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  1. contrarian Inactive
    contrarian
    @Contrarian

    At 6m30s, the point is made that the Alabama election showed that the danger is in losing suburban women, but…

     

    Even in the midst of the tidal wave of sexual misconduct allegations, one key demographic still came out for Moore strongly — white, suburban women voters who hold the key to numerous races across the country in 2018. Two-thirds of suburban white women voters supported Moore.

    Moreover, 80 percent of voters who turned out for Moore did so as staunch Trump supporters.

    Even though 98 percent of African American women supported Moore’s opponent Doug Jones, only 34 percent of white women voters did so. While that figure is still somewhat impressive — double the number of white women who voted for Barack Obama in Alabama in 2012 — it is not significant enough to make a difference in 2018 in other contests where republican candidates are far superior to Moore.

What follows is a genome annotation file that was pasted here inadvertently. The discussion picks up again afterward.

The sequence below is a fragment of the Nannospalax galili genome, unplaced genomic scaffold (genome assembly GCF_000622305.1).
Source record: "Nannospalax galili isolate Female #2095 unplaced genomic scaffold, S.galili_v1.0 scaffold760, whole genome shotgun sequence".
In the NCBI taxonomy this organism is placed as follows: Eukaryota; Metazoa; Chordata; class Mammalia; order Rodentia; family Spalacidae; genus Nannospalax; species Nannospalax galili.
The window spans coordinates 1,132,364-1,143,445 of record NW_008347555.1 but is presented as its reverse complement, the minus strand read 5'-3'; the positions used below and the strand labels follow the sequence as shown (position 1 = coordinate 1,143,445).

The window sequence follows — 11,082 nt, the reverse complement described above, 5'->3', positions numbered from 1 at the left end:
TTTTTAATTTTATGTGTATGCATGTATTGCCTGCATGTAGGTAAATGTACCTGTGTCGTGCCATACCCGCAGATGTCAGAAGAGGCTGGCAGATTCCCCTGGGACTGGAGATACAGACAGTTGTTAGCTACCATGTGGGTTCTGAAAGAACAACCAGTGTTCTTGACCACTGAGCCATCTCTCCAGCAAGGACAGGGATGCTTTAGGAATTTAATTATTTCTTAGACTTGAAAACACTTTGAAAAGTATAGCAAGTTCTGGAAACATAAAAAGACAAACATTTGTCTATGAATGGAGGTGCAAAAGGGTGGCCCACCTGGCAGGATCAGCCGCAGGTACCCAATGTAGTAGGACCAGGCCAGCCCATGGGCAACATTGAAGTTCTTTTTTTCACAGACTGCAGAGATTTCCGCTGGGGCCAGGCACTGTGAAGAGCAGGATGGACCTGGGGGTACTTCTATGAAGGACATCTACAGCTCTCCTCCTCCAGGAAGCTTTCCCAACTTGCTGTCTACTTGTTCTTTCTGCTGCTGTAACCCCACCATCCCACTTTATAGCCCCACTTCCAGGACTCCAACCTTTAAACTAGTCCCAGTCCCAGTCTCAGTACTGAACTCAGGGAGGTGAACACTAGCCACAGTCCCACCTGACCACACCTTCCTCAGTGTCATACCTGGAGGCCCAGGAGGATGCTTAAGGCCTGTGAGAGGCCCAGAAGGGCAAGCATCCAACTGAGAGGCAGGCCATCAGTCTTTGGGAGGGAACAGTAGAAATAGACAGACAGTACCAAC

Suburban women voters who hold the key to 2018 favor President Trump and were the key to his victory in 2016.

    The reason?

    Republican candidates and President Trump uphold issues that suburban women voters care about: national security, border protection, record stock markets, jobs, tax reform, and the opioid crisis that is hitting their suburbs. As long as they continue to stick to those issues, republicans can win in 2018.

    source: http://thehill.com/opinion/campaign/365244-womens-role-in-alabama-senate-campaign-gives-clues-to-2018-midtermshttp://thehill.com/opinion/campaign/365244-womens-role-in-alabama-senate-campaign-gives-clues-to-2018-midterms

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